Will JavaScript type annotations kill TypeScript?
The creators of Svelte and Turbo 8 both dropped TS recently saying that "it's not worth it".
Yes: If JavaScript gets type annotations then there's no reason for TypeScript to exist.
No: TypeScript remains the best language for structuring large enterprise applications.
TBD: The existing user base and its corpensource owner means that TypeScript isn’t likely to reach EOL without a putting up a fight.
I hope they both die. I mean, if you really need strong types in the browser then you could leverage WASM and use a real programming language.
I don’t know and I don’t care.

Get Started with Text Classification

Learn how to classify text using either natural language processing (NLP) or regular pattern matching.
Jan 24th, 2023 10:00am by
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Making sense of raw text is a hot topic, whether it is understanding financial data from a receipt, finding data security risks and vulnerabilities in a codebase, or improving that important email you are sending to your boss.

Classifying text is a task that can be solved by utilizing Machine Learning (ML) and, more specifically natural language processing (NLP) tools, or by using a more deterministic approach with pattern matching, also known as regular expressions. Both approaches have their own strengths and weaknesses, and in many cases, it may be beneficial to use a combination of both methods.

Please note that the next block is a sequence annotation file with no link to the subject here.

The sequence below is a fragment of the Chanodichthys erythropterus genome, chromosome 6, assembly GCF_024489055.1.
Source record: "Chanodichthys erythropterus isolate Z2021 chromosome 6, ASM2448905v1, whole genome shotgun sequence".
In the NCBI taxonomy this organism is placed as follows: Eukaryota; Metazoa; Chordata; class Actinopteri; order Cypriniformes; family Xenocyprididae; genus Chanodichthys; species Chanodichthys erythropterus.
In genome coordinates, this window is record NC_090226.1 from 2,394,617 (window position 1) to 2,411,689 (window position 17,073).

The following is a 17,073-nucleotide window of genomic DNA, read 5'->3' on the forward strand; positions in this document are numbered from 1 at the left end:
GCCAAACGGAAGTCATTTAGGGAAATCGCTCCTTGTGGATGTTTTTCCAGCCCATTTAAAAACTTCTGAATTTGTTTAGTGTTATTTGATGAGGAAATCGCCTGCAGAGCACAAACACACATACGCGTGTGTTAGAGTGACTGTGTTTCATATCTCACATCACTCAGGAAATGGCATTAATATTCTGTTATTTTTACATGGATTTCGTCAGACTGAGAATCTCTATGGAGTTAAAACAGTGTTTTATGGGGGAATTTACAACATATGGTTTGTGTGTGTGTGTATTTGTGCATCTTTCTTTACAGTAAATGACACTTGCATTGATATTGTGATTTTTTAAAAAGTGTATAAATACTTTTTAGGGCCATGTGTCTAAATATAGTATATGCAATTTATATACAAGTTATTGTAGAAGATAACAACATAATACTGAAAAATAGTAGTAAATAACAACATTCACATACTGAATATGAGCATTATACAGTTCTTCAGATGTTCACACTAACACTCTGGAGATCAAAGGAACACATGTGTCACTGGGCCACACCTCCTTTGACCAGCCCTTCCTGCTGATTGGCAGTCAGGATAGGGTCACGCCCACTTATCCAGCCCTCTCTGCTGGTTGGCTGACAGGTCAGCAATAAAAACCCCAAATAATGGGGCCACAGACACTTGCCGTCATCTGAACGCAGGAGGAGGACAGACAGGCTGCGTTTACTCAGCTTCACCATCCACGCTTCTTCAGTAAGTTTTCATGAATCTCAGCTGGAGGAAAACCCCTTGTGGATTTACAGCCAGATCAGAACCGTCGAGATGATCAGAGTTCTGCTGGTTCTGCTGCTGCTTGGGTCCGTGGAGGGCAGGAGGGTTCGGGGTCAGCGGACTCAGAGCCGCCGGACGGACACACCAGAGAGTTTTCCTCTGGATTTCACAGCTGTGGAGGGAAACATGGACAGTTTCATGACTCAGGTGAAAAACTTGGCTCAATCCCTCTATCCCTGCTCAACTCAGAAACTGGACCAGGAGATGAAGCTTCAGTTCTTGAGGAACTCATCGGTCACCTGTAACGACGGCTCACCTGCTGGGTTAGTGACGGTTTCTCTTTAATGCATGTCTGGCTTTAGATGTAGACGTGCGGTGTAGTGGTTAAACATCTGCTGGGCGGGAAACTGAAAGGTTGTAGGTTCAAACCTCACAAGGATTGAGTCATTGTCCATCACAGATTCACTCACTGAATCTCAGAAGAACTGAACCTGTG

In this article, I will discuss both of them and how you can get started.

Create a Classification Strategy

Before getting started with classification, you must analyze the data you want to classify and see if you can identify a data structure that can inform how you will design your labeling strategy.

Taking food classification as an example, the first classification level could be solid or liquid. Once we classify an item as liquid, it will be followed by more specific classifications, such as water, sodas, and juices. For the water category, the next layer would be sparking and still. Ideally, these layers are informed by a product strategy. However, if there is no clear direction, the engineering team has to take the initiative.

This labeling structure will direct your work toward matching the higher-level category first and then get into the specifics — we will discuss this further in the article. Down the road, you can also use it to measure the efficiency of your labeling process. For instance, your solution could be efficient at labeling soda products but failing at juices. This classification will help to narrow down pain points.

Pattern Matching

While using regular expressions (regex) might not be as exciting as using ML, it is a powerful tool to achieve classification results with a few resources and in a short time. Regular expressions are also efficient as they can be executed quickly on large amounts of data. To get started, pick a data set and identify the most common iteration of the data you try to make sense of. Then for each of them, come up with an associated regex. Then, rinse and repeat, and as the common iterations are being matched, you can start digging into the edge cases.

I recommend using a JSON or YAML format to organize your pattern-matching functions. It will make it easy to navigate them but also add, remove, and update pattern objects fields.  When building regex lists, keep your labeling strategy in mind. Start by building the matching-pattern functions for higher-level matches and continue down the list. Some great tools to test your regex efficiently include Pythex (for Python), Rubular (for Ruby), or Regex Tester (for Javascript).